Allen’s followers ask for help in styling their home, or decorating for special events and parties. She also enjoys working with the Rodrigues couple, styling some of their farm furniture to promote the item and their operation as well as Allen’s own social media sites.

Barn Picks & Stuff and other retailers like Linda Campbell (The Cottage, in Leesburg, Virginia) and Cindy Bayer (Rustic Romance at Bayer Farm, in Greenfield, Massachusetts) sell items found locally, from farm decor wholesalers or made especially for them by local craftsmen.

Bayer had planned to clean out the barns on her central Massachusetts property before selling it five years ago and found that there was great interest in what she was putting out as trash. With the help of friends, she staged a couple of barn sales and Rustic Romance was born.

Bayer’s barn has 5,000 feet of selling space and is open on weekends throughout the year. Like many retail locations that had to close during the 2020 coronavirus pandemic, she held contactless Facebook sales where customers purchased items and picked them up at her barn.

In Virginia, Campbell houses 15 dealers in a Virginia farm home store in Leesburg.

“It is important to have a variety of furniture and merchandise to attract customers, and many of ours come from the Washington, D.C., metro area only 30 minutes away.”

The Cottage sells vintage furniture, gifts and architectural pieces.

The Barn Picks & Stuff business has grown to the point where Anthony Rodrigues now uses a large trailer to deliver inventory to the New Jersey mall store or to online buyers. During the spring, with most retail operations closed because of the coronavirus, the couple ran a live Facebook sale.

“We assembled about 100 items — from small vintage pieces like candleholders to tables and chairs,” Stephanie Rodrigues said.

“We advertised the sale on social media sites and went live on Facebook just using my iPhone. Within 45 minutes, we were able to sell just about every item with buyers using online applications for payment.”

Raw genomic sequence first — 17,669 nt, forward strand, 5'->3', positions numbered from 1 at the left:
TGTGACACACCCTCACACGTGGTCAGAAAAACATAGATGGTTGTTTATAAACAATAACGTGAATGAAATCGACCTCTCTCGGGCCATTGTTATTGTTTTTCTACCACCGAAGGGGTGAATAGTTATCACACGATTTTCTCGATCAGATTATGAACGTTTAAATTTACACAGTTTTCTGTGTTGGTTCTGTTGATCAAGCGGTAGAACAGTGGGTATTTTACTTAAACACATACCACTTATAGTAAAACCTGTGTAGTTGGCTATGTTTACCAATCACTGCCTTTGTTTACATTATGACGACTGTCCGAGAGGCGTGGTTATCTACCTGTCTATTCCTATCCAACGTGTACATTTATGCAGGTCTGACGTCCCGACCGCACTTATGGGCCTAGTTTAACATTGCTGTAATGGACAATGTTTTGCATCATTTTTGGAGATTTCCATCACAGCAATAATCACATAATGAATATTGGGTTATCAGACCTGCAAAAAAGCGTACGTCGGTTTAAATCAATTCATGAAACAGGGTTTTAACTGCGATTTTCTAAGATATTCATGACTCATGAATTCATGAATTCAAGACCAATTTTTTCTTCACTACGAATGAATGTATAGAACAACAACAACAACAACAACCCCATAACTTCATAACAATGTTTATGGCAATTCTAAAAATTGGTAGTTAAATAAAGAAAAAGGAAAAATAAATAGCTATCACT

As retail stores began to reopen toward the end of June, the Rodrigueses packed up a trailer with their latest finds, including merchandise from wholesale buying partners and area craftsmen, and transported it all to their retail store in New Jersey for a three-day tent sale event.

“Our social media followers had told us they were ready to get out and shop again,” Rodrigues said. “And without being able to visit us at our barn this spring, we decided to bring the merchandise to them. We had good weather and we sold a ton of stuff.”

There is no slow season for operations like Barn Picks, The Cottage and Rustic Romance, because finding vintage inventory and raw materials to have farm tables and other furniture made keeps everyone busy.

When asked if farmhouse chic has run its course in interior design, all the shop owners say emphatically, “Absolutely not!”

Everyone agrees families are still watching re-runs of “Fixer Upper” and similar programs, and lots of barn and estate sales are being held again throughout the Northeast. They say buyers are anxious to get back out and do things. The three retailers are ready for a busy late summer and fall.

Art Petrosemolo is a freelance correspondent and photojournalist in Lancaster County, Pennsylvania.